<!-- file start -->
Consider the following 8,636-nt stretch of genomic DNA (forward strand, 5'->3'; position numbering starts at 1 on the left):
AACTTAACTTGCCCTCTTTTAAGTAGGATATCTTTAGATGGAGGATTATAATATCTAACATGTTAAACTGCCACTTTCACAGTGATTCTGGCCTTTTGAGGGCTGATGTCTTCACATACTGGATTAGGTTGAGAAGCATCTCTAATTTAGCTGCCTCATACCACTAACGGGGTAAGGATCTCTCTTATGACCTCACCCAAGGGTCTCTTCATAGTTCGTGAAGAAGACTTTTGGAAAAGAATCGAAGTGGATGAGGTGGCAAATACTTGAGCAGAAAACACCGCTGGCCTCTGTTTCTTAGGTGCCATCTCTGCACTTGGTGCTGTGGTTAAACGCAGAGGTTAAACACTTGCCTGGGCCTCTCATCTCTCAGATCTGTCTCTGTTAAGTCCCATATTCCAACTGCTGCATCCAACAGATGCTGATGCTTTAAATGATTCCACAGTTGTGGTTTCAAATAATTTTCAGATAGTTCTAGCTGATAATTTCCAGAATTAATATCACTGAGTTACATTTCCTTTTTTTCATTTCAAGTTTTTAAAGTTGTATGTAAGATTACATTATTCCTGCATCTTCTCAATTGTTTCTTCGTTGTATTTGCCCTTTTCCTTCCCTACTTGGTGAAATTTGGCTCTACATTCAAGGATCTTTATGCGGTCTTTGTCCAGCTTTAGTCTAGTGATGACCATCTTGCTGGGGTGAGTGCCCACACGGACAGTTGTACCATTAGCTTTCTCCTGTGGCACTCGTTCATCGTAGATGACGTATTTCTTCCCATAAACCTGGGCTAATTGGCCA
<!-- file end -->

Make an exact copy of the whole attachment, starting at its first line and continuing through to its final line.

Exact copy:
Consider the following 8,636-nt stretch of genomic DNA (forward strand, 5'->3'; position numbering starts at 1 on the left):
AACTTAACTTGCCCTCTTTTAAGTAGGATATCTTTAGATGGAGGATTATAATATCTAACATGTTAAACTGCCACTTTCACAGTGATTCTGGCCTTTTGAGGGCTGATGTCTTCACATACTGGATTAGGTTGAGAAGCATCTCTAATTTAGCTGCCTCATACCACTAACGGGGTAAGGATCTCTCTTATGACCTCACCCAAGGGTCTCTTCATAGTTCGTGAAGAAGACTTTTGGAAAAGAATCGAAGTGGATGAGGTGGCAAATACTTGAGCAGAAAACACCGCTGGCCTCTGTTTCTTAGGTGCCATCTCTGCACTTGGTGCTGTGGTTAAACGCAGAGGTTAAACACTTGCCTGGGCCTCTCATCTCTCAGATCTGTCTCTGTTAAGTCCCATATTCCAACTGCTGCATCCAACAGATGCTGATGCTTTAAATGATTCCACAGTTGTGGTTTCAAATAATTTTCAGATAGTTCTAGCTGATAATTTCCAGAATTAATATCACTGAGTTACATTTCCTTTTTTTCATTTCAAGTTTTTAAAGTTGTATGTAAGATTACATTATTCCTGCATCTTCTCAATTGTTTCTTCGTTGTATTTGCCCTTTTCCTTCCCTACTTGGTGAAATTTGGCTCTACATTCAAGGATCTTTATGCGGTCTTTGTCCAGCTTTAGTCTAGTGATGACCATCTTGCTGGGGTGAGTGCCCACACGGACAGTTGTACCATTAGCTTTCTCCTGTGGCACTCGTTCATCGTAGATGACGTATTTCTTCCCATAAACCTGGGCTAATTGGCCA